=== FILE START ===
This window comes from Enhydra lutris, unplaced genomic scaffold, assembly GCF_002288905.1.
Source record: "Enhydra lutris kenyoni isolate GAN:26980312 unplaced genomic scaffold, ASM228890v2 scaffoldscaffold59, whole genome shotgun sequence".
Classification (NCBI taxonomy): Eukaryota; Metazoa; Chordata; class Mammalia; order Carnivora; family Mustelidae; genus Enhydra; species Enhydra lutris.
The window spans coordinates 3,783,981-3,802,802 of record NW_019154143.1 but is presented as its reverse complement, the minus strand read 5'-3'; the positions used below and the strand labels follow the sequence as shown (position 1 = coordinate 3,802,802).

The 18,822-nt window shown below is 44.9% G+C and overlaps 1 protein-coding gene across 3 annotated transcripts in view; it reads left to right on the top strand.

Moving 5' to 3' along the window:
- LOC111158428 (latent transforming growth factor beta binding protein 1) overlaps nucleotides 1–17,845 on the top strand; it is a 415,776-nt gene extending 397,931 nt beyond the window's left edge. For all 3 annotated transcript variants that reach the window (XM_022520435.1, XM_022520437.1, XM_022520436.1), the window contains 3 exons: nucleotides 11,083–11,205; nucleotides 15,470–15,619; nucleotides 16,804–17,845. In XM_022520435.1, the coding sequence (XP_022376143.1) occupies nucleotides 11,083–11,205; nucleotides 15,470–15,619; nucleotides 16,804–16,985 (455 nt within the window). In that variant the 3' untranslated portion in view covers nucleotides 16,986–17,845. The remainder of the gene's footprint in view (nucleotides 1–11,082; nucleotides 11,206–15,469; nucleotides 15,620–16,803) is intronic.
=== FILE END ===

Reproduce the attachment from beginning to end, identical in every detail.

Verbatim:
This window comes from Enhydra lutris, unplaced genomic scaffold, assembly GCF_002288905.1.
Source record: "Enhydra lutris kenyoni isolate GAN:26980312 unplaced genomic scaffold, ASM228890v2 scaffoldscaffold59, whole genome shotgun sequence".
Classification (NCBI taxonomy): Eukaryota; Metazoa; Chordata; class Mammalia; order Carnivora; family Mustelidae; genus Enhydra; species Enhydra lutris.
The window spans coordinates 3,783,981-3,802,802 of record NW_019154143.1 but is presented as its reverse complement, the minus strand read 5'-3'; the positions used below and the strand labels follow the sequence as shown (position 1 = coordinate 3,802,802).

The 18,822-nt window shown below is 44.9% G+C and overlaps 1 protein-coding gene across 3 annotated transcripts in view; it reads left to right on the top strand.

Moving 5' to 3' along the window:
- LOC111158428 (latent transforming growth factor beta binding protein 1) overlaps nucleotides 1–17,845 on the top strand; it is a 415,776-nt gene extending 397,931 nt beyond the window's left edge. For all 3 annotated transcript variants that reach the window (XM_022520435.1, XM_022520437.1, XM_022520436.1), the window contains 3 exons: nucleotides 11,083–11,205; nucleotides 15,470–15,619; nucleotides 16,804–17,845. In XM_022520435.1, the coding sequence (XP_022376143.1) occupies nucleotides 11,083–11,205; nucleotides 15,470–15,619; nucleotides 16,804–16,985 (455 nt within the window). In that variant the 3' untranslated portion in view covers nucleotides 16,986–17,845. The remainder of the gene's footprint in view (nucleotides 1–11,082; nucleotides 11,206–15,469; nucleotides 15,620–16,803) is intronic.